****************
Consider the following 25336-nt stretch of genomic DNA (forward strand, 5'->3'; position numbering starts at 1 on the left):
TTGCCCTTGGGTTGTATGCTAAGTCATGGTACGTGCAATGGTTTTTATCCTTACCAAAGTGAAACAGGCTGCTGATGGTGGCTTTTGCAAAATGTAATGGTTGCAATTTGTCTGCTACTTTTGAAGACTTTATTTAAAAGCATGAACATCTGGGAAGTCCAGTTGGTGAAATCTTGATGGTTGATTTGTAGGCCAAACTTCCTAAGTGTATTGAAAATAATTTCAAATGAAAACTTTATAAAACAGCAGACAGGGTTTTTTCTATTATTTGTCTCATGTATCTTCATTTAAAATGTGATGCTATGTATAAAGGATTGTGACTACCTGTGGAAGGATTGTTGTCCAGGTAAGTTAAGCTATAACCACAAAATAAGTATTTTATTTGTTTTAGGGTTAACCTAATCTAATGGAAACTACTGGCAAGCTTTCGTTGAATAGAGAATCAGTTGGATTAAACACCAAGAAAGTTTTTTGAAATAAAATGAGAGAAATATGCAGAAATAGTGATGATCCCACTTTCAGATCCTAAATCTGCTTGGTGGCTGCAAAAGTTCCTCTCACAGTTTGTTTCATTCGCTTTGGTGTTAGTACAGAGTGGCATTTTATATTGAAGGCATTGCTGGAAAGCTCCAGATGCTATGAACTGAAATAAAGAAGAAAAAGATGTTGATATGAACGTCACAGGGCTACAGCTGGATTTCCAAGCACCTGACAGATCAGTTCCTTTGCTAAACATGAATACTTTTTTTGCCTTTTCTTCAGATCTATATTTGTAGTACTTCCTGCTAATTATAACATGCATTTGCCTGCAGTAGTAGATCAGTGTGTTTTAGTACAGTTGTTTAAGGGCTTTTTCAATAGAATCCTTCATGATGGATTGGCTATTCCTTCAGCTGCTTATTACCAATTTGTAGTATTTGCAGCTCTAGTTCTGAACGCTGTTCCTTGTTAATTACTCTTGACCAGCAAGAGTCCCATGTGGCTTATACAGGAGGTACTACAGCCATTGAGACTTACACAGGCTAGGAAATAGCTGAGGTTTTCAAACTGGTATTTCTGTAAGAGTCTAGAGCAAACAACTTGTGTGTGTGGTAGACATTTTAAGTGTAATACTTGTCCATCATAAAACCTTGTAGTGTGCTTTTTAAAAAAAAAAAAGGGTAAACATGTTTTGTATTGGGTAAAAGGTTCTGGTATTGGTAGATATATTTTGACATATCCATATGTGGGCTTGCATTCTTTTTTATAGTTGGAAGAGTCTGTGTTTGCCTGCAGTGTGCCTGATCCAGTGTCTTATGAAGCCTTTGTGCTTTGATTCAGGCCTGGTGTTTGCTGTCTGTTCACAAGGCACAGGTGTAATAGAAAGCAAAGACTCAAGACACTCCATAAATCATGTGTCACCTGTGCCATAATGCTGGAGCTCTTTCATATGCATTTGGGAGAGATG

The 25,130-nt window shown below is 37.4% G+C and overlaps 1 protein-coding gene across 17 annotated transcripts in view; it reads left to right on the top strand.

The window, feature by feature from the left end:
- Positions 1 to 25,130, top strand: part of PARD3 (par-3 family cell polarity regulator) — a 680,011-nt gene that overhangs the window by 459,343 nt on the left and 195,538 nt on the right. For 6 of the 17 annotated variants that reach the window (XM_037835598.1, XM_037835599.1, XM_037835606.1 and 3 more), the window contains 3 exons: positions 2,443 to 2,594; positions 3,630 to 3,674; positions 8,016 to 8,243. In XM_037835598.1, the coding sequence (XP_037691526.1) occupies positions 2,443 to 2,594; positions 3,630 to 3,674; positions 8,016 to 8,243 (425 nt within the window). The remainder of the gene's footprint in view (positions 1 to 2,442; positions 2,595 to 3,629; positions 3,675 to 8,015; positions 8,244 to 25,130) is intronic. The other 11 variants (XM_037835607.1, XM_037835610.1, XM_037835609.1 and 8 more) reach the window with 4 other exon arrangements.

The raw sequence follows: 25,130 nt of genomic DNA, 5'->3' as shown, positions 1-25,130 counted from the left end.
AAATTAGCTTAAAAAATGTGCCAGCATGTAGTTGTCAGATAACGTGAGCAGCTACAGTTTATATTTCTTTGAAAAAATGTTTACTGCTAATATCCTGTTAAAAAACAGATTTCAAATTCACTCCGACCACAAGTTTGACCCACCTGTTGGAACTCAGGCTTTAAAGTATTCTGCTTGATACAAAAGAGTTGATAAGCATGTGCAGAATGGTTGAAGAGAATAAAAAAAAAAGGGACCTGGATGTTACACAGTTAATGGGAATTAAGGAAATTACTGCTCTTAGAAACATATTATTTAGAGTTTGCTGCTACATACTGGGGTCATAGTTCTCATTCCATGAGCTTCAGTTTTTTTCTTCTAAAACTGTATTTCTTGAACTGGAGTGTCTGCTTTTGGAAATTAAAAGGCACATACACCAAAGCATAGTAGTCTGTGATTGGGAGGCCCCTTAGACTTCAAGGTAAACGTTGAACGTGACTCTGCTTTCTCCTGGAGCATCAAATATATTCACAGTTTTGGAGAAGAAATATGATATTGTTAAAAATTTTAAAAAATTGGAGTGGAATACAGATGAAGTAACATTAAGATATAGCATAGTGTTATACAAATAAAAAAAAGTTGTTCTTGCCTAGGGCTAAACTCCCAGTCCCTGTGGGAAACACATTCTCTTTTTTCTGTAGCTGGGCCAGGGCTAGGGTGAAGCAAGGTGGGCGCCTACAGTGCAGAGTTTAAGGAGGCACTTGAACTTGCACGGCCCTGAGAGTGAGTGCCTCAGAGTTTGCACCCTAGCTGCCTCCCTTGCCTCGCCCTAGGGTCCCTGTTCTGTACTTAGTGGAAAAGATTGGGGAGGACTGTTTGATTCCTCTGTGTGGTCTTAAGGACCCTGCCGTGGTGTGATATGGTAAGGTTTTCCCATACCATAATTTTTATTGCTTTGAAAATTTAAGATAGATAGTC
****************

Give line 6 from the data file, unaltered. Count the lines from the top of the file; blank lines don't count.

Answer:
The raw sequence follows: 25,130 nt of genomic DNA, 5'->3' as shown, positions 1-25,130 counted from the left end.